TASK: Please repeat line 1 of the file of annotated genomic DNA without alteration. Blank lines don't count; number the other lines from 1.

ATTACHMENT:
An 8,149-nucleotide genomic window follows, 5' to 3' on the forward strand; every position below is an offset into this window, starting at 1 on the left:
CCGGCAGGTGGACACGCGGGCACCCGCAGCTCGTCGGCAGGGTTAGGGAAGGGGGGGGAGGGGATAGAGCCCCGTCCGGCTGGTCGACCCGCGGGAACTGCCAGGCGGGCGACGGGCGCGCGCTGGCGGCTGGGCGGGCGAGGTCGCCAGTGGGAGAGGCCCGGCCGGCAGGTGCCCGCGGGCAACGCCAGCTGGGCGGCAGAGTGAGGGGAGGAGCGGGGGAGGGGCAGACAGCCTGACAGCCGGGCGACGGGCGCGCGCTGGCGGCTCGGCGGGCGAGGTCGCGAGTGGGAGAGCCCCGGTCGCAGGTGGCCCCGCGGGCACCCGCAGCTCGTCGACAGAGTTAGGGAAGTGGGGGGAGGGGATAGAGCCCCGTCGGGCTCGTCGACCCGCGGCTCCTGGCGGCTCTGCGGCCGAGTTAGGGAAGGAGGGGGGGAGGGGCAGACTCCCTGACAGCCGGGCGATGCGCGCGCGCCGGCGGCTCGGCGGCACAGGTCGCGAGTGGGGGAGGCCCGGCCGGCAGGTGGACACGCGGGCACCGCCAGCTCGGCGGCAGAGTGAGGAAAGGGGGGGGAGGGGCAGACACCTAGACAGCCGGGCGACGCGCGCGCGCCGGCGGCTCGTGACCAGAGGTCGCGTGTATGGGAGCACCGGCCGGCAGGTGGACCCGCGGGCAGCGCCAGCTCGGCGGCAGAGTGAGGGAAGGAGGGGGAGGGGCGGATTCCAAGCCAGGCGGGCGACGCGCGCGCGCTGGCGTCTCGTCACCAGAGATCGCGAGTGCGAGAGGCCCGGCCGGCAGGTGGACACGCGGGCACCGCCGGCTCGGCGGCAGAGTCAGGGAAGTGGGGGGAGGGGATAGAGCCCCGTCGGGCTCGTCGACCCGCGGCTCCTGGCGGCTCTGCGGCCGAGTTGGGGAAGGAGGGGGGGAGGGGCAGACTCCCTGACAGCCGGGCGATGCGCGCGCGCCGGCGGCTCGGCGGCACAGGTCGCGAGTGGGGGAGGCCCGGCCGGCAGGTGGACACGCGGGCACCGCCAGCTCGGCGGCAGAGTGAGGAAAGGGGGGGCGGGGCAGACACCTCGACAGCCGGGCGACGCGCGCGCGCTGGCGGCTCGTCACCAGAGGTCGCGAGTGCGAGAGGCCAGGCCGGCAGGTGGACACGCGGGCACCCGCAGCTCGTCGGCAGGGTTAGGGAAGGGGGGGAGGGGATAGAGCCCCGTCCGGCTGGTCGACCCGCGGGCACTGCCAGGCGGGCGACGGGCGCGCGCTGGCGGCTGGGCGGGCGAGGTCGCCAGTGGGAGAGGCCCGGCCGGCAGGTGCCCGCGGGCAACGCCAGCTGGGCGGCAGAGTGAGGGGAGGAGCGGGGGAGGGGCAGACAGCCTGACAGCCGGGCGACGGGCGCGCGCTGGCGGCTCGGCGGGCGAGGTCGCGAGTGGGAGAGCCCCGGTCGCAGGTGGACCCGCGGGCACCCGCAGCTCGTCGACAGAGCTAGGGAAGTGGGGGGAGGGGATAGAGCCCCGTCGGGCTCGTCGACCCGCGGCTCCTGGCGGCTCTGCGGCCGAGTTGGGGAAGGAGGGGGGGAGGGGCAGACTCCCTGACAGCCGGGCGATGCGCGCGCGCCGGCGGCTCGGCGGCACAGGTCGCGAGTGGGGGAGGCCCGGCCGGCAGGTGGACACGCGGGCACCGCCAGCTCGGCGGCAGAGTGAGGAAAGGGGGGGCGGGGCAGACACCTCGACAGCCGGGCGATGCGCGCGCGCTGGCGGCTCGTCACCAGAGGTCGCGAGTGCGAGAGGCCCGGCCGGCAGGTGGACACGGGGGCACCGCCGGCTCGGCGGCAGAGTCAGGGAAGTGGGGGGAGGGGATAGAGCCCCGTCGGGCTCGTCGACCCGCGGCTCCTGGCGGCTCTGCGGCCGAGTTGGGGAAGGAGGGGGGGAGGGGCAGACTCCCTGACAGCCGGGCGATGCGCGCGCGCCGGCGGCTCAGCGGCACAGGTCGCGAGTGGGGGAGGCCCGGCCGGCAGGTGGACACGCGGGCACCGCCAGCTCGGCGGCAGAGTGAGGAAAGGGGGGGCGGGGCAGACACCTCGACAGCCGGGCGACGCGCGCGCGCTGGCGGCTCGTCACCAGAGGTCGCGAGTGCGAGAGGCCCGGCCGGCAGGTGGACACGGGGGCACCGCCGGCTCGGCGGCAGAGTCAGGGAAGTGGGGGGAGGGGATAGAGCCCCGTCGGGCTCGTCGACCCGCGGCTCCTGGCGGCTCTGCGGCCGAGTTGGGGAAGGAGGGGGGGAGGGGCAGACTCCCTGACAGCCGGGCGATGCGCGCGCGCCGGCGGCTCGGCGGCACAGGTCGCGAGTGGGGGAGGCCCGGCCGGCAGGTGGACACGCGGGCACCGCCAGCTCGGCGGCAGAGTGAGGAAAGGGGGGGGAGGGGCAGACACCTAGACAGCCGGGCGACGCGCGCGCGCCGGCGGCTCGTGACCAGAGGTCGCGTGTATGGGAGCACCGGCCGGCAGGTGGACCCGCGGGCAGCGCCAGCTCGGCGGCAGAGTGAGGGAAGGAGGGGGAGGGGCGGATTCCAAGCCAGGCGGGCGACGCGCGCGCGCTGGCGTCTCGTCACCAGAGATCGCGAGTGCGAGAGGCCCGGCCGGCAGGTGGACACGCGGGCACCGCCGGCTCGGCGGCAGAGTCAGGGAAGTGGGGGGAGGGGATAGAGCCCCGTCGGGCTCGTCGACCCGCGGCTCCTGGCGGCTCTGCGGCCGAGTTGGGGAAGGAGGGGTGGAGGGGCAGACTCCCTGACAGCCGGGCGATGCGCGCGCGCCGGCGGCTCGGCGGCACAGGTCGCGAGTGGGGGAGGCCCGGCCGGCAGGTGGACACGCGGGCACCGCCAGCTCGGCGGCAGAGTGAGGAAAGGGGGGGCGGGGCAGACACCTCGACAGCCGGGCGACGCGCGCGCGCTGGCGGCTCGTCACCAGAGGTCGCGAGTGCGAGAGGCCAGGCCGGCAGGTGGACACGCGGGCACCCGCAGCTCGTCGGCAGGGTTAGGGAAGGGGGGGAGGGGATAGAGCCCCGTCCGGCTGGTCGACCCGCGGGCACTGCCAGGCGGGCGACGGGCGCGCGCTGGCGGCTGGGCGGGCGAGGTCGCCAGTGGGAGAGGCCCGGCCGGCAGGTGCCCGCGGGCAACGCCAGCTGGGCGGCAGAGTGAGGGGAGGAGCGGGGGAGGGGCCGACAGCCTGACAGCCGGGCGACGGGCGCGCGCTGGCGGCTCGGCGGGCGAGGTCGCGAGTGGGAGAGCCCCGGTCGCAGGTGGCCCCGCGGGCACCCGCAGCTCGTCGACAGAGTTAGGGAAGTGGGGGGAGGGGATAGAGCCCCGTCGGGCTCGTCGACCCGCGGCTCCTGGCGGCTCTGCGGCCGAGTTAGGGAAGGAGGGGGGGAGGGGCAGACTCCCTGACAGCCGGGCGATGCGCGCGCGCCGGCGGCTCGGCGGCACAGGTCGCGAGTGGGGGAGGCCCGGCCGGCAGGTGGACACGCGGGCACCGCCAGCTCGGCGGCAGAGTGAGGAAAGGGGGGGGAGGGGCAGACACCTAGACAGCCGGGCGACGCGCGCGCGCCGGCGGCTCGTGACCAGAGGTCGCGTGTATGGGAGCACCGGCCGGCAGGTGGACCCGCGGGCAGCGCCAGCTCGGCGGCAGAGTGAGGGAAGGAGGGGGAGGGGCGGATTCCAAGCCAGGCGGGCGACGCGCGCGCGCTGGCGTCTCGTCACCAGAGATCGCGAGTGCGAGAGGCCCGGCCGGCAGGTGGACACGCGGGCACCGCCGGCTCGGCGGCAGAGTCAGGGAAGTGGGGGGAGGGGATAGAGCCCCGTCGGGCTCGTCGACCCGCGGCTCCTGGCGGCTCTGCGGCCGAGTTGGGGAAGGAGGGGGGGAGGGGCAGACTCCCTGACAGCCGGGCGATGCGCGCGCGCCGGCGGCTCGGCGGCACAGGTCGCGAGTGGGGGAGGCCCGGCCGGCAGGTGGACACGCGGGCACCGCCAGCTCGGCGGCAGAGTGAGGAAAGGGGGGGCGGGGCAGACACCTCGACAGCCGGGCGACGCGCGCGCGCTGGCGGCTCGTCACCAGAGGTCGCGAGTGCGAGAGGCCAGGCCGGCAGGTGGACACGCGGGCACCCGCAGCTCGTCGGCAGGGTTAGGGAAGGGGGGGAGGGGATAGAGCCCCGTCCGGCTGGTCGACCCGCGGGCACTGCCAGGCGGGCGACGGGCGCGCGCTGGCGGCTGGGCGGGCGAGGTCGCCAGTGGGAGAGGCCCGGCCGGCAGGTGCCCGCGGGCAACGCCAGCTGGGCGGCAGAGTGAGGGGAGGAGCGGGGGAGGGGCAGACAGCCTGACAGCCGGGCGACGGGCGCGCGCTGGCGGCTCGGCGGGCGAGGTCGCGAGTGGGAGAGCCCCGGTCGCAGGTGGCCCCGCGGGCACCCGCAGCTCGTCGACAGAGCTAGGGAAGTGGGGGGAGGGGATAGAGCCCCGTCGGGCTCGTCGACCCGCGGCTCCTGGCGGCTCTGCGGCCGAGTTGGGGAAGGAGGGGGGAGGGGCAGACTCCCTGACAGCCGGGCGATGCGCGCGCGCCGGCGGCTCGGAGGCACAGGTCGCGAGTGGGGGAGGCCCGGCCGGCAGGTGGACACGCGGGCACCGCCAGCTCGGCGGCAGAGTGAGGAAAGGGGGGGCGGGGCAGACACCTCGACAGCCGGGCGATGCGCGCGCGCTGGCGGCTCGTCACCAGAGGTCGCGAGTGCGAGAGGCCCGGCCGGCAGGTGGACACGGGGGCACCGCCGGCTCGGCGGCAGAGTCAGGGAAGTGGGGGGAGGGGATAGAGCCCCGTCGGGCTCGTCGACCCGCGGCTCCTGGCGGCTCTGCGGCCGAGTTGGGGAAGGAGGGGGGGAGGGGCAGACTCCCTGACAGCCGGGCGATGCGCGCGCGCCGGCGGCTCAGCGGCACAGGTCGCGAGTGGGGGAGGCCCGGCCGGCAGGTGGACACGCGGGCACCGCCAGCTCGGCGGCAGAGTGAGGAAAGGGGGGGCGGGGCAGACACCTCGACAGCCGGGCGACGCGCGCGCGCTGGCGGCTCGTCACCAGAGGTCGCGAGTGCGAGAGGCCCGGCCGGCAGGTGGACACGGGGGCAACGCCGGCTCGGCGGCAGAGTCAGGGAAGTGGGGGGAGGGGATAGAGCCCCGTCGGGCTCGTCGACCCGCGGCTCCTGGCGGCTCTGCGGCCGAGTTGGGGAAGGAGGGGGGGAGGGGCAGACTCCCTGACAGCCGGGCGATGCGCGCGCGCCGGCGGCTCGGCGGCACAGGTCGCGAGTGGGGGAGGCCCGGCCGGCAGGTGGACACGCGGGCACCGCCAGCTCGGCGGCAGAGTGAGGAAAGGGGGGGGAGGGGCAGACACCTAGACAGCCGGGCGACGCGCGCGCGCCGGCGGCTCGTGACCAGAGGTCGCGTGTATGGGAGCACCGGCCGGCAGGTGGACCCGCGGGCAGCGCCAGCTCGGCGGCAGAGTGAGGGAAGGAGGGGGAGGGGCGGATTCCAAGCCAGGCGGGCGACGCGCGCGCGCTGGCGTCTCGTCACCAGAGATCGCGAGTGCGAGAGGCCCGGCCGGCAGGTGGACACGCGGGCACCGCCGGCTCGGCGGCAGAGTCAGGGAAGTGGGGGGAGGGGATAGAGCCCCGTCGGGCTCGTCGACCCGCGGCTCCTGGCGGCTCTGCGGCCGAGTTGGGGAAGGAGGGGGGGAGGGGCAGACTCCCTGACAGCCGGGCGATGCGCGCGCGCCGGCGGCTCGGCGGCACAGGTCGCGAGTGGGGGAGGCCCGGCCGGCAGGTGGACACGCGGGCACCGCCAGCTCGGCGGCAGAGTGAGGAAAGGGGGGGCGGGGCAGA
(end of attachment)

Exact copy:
An 8,149-nucleotide genomic window follows, 5' to 3' on the forward strand; every position below is an offset into this window, starting at 1 on the left: